Mont St. Michael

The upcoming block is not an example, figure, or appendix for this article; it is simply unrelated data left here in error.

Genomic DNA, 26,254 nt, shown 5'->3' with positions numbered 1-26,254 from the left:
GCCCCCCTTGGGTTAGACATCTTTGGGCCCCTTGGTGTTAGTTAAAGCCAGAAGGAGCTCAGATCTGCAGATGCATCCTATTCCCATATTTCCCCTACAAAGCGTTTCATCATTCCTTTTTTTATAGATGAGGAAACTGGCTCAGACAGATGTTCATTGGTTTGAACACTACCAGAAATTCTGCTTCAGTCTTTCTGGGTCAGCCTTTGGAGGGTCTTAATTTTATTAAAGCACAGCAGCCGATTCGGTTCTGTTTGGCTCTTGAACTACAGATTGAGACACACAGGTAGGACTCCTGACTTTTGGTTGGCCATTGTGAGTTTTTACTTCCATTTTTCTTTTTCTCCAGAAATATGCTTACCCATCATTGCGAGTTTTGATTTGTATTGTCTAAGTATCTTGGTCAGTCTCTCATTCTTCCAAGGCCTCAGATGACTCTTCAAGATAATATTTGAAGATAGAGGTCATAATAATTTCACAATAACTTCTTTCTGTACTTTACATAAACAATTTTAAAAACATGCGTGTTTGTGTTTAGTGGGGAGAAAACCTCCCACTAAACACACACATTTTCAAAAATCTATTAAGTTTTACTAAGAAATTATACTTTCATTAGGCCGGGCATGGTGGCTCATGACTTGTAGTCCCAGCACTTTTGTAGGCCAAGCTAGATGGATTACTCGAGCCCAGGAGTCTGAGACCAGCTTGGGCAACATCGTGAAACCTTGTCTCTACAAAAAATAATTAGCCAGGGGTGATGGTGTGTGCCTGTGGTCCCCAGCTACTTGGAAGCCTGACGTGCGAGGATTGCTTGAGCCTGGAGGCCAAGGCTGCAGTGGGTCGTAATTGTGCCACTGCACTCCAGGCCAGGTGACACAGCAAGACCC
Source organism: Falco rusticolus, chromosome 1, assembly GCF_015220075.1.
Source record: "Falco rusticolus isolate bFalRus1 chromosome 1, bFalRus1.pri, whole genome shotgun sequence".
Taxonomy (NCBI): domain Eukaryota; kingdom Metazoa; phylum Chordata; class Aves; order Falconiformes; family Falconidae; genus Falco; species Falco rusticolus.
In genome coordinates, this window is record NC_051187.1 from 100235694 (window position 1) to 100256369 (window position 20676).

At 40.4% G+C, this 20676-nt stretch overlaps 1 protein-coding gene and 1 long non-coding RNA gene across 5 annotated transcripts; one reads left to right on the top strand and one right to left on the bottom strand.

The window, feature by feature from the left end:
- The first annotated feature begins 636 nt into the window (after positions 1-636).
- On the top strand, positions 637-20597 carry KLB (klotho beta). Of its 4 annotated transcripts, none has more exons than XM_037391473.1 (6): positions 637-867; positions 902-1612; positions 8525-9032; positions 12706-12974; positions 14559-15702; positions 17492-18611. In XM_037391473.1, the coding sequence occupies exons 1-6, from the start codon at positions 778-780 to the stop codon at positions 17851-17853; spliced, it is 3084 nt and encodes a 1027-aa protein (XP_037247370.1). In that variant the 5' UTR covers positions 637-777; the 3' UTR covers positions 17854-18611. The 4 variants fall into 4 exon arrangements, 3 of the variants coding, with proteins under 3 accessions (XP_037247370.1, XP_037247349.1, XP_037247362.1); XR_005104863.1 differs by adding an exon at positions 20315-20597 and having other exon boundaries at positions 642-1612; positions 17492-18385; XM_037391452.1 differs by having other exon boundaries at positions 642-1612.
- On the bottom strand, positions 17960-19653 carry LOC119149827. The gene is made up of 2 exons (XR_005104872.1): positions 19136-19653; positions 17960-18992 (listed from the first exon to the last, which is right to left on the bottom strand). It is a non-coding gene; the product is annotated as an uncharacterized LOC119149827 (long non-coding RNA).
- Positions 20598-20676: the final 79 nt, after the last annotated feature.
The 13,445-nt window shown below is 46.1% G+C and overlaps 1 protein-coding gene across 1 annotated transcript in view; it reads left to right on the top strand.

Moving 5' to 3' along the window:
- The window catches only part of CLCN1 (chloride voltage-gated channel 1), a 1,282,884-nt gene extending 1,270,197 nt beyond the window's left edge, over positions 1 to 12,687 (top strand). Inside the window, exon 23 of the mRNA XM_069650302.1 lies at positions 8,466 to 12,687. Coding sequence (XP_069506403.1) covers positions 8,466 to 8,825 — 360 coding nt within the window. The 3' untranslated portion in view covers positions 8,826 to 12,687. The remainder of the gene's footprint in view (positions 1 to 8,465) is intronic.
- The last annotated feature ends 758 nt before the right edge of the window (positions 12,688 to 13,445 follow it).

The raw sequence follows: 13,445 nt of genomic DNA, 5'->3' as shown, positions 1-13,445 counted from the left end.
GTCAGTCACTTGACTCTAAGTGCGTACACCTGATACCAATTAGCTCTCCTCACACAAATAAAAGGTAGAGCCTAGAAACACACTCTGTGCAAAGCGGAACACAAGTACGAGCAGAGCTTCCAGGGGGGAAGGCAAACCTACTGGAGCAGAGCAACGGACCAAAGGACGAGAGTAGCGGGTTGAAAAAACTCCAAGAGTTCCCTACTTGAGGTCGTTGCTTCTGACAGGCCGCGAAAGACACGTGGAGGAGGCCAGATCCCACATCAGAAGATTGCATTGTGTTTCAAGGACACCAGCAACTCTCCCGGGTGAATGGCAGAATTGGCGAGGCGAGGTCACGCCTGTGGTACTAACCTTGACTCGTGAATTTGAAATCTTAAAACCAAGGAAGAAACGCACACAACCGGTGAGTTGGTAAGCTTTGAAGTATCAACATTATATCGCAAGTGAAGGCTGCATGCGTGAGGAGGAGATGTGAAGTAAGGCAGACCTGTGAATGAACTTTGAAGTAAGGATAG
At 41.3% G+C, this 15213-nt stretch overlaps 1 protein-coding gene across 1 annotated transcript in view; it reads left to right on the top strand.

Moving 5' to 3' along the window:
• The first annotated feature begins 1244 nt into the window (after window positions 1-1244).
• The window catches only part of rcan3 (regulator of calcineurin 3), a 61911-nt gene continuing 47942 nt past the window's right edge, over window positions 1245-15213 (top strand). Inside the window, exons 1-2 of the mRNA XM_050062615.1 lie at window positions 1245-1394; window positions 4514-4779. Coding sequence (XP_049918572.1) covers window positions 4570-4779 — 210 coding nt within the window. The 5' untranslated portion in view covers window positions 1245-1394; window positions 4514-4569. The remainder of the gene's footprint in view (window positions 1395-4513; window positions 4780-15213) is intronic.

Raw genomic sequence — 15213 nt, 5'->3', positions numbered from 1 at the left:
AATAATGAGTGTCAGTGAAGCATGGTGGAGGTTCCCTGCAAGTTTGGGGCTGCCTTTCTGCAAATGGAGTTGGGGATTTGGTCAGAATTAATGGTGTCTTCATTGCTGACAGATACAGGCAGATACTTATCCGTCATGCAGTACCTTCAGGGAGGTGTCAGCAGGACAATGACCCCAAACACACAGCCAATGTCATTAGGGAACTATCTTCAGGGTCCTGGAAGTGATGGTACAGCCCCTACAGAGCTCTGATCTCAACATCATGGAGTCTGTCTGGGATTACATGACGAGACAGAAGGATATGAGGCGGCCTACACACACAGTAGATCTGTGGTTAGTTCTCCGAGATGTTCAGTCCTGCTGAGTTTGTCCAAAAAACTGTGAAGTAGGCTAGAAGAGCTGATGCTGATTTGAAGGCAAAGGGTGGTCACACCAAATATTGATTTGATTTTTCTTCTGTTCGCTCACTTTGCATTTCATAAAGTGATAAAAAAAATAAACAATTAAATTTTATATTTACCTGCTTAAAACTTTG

Le Mont-Saint-Michel, rocky, cone-shaped islet in  northwestern France, in the Gulf of Saint-Malo, connected by a causeway with the mainland. The islet, celebrated for its Benedictine abbey, has small houses and shops on its lowest level. Above these stand the monastic buildings, many of which date from the 13th century and are considered outstanding examples of Gothic architecture. The entire islet is crowned by the abbey church, about 73 m (about 240 ft) above sea level.The first chapel on this site was founded in 708 by Aubert, Bishop of Avranches , after the Archangel Michael has appeared to him in a dream. The Archangel Michel appeared here in the year 708. The Abbey takes the name of Mont saint Michel. The oratory, consecrated in 709 was served by a community of canons. It apparently survived the Norman invasions, but the observance of the rule became very relaxed. In 966 Richard I, Duke of Normandy, established there the Benedictine monks from St. Wandrille Abbeyunder the direction of Abbot Maynard, who began the reconstructions of the church and other buildings. The church was burnt in 922 and rebuilt on a larger scale by Abbot Hildebert II from 1023, at the time of the monastic reforms in Normandy carried out by Richard II and William of Volpiano. Mont Saint-Michel was built in a strong rock that measures 84 meters height. It is pure granite and is so hard that has resisted the passage of time.Mont Saint Michel was built as a medieval castle.  It has two large towers to defend the entrance to the castle. St. Michael is a surety for freedom and thus this sanctuary also became a symbol of the allied landing in Normandy during the Second World War.

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